Part of Speech noun
Origin + Etymology
late Middle English; Greek from Old French spondée, from Latin spondēus, from Greek spondeios, from spondēa ritual libation; from the use of spondee in the music that characteristically accompanied such ceremonies, exact date unknown
  • foot
  • metrical foot
  • trochee
  • pyrrhic
in poetry, a "foot" of two syllables, both of which are long in quantitative meter or stressed in accentual meter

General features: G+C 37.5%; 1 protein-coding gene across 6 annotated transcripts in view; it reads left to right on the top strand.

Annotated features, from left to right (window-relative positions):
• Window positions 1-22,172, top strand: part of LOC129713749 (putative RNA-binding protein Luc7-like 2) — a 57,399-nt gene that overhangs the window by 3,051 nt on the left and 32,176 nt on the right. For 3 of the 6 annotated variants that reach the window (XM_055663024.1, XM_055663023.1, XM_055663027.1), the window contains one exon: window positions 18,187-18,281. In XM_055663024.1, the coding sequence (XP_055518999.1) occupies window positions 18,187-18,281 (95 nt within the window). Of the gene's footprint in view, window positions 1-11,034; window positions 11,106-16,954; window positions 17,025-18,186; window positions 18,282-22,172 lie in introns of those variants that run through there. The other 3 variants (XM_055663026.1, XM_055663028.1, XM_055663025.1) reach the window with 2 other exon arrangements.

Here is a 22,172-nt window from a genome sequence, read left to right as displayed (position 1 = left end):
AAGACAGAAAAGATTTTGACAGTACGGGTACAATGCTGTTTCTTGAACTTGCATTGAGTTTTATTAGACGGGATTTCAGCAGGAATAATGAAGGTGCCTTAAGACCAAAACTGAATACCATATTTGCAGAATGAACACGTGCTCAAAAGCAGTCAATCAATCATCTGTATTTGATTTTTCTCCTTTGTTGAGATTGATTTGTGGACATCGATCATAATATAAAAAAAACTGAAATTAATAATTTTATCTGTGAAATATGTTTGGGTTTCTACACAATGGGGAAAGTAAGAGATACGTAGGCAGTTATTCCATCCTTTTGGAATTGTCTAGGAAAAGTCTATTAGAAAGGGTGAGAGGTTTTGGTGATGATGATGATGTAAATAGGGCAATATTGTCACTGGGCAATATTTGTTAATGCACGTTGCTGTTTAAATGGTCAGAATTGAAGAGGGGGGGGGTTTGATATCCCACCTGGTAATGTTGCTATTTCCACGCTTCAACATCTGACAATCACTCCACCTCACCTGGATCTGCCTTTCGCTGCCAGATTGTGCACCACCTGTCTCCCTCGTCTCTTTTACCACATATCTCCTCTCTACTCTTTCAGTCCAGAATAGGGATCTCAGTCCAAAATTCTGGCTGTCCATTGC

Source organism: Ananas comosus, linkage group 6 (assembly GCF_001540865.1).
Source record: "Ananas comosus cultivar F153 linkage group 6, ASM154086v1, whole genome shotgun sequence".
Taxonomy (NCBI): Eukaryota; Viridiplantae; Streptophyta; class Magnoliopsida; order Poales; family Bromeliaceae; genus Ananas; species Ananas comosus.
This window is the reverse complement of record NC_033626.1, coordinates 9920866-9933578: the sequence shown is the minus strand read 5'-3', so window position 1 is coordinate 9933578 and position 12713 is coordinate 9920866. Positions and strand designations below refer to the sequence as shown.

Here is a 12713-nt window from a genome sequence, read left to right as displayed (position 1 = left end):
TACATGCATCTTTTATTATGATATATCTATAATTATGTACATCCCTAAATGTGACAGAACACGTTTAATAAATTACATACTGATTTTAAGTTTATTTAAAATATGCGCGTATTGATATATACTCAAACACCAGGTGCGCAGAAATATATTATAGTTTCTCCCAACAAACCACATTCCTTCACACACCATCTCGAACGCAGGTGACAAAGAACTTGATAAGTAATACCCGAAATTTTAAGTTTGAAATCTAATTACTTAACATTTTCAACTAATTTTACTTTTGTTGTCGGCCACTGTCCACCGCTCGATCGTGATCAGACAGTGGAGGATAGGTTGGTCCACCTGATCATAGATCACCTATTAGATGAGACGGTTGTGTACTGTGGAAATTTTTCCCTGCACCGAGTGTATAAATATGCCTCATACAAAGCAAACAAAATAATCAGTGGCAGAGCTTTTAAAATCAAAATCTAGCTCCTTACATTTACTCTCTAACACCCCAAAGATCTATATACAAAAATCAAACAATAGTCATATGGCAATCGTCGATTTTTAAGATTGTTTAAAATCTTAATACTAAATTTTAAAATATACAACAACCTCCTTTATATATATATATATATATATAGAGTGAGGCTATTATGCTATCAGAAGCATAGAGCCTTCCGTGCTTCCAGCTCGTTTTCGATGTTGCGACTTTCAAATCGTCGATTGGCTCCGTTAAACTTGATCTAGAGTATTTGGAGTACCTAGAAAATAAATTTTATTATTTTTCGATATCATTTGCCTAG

A) Gerard Manley Hopkins's poem, "Pied Beauty" uses spondee heavily in its structure. B) The poetry professor wanted the class to identify when the poems employed a spondee.
Usage Over Time

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